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From Proto-Italic *wegēō (with unexpected i), from Proto-Indo-European *weǵ-eh₁-(ye)-, stative verb from *weǵ- (to be lively), same ultimate source of English wake. Confer with the causative vegeō.



vigeō (present infinitive vigēre, perfect active viguī); second conjugation, no passive

  1. I am vigorous or thriving; thrive, flourish
  2. I am in honor, esteem or repute; prosper.
  3. I am alive, live.


   Conjugation of vigeo (second conjugation, active only)
indicative singular plural
first second third first second third
active present vigeō vigēs viget vigēmus vigētis vigent
imperfect vigēbam vigēbās vigēbat vigēbāmus vigēbātis vigēbant
future vigēbō vigēbis vigēbit vigēbimus vigēbitis vigēbunt
perfect viguī viguistī viguit viguimus viguistis viguērunt, viguēre
pluperfect vigueram viguerās viguerat viguerāmus viguerātis viguerant
future perfect viguerō vigueris viguerit viguerimus vigueritis viguerint
subjunctive singular plural
first second third first second third
active present vigeam vigeās vigeat vigeāmus vigeātis vigeant
imperfect vigērem vigērēs vigēret vigērēmus vigērētis vigērent
perfect viguerim viguerīs viguerit viguerimus vigueritis viguerint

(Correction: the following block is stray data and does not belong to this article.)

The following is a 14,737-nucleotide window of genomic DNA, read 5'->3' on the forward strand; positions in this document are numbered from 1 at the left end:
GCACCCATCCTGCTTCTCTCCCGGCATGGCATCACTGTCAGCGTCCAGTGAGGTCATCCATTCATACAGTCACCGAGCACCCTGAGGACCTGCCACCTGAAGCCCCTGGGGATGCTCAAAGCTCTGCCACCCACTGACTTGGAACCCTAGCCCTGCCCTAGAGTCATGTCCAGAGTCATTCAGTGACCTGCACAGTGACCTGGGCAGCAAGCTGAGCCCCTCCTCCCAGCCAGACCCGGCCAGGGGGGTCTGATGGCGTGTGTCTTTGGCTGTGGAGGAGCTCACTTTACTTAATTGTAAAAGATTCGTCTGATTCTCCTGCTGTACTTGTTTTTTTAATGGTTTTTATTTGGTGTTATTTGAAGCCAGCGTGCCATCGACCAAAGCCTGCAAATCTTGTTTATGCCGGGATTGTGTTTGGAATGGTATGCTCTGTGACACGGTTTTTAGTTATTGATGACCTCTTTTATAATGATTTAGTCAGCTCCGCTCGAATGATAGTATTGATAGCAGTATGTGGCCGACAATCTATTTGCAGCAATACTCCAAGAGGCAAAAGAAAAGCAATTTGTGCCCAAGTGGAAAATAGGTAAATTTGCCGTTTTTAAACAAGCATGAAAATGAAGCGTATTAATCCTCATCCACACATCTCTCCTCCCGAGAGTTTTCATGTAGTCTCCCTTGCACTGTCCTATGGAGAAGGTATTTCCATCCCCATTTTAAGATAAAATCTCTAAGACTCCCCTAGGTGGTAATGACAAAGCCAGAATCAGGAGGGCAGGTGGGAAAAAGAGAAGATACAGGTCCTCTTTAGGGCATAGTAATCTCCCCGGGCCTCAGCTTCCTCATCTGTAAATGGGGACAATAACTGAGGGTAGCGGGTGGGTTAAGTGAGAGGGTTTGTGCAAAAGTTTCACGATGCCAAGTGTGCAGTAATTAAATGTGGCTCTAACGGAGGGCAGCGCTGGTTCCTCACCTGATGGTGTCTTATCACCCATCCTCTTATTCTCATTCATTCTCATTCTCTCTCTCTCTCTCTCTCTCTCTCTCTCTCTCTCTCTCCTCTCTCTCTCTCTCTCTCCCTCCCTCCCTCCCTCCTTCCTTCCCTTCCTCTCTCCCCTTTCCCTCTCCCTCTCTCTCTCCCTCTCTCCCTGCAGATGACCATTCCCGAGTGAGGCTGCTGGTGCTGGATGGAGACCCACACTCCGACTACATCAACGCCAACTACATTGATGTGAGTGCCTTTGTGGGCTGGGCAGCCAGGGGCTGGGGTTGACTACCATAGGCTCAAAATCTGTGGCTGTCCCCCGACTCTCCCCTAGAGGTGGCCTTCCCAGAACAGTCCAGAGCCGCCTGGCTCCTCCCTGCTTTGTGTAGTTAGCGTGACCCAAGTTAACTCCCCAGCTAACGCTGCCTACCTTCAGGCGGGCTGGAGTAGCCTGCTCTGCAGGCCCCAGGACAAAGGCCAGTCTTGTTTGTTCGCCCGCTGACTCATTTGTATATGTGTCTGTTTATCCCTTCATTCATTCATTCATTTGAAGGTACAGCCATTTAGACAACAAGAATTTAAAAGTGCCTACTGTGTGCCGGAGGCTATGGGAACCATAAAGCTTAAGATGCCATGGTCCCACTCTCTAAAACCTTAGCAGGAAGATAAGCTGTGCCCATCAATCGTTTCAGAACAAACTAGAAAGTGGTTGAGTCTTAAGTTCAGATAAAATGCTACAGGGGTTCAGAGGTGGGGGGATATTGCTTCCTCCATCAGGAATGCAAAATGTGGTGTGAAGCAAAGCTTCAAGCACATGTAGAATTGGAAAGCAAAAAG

pluperfect viguissem viguissēs viguisset viguissēmus viguissētis viguissent
imperative singular plural
first second third first second third
active present vigē vigēte
future vigētō vigētō vigētōte vigentō
non-finite forms active passive
present perfect future present perfect future
infinitives vigēre viguisse
participles vigēns
verbal nouns gerund supine
nominative genitive dative/ablative accusative accusative ablative
vigēre vigendī vigendō vigendum

Derived terms[edit]

Related terms[edit]


  • vigeo in Charlton T. Lewis and Charles Short (1879) A Latin Dictionary, Oxford: Clarendon Press
  • vigeo in Charlton T. Lewis (1891) An Elementary Latin Dictionary, New York: Harper & Brothers
  • vigeo in Gaffiot, Félix (1934) Dictionnaire Illustré Latin-Français, Hachette
  • Carl Meissner; Henry William Auden (1894) Latin Phrase-Book[1], London: Macmillan and Co.
    • to be in the prime of life: aetate florere, vigere
    • a rumour is prevalent: rumor, fama viget
    • learning, scientific knowledge is flourishing: artium studia or artes vigent (not florent)
  • Sihler, Andrew L. (1995) New Comparative Grammar of Greek and Latin, Oxford, New York: Oxford University Press, →ISBN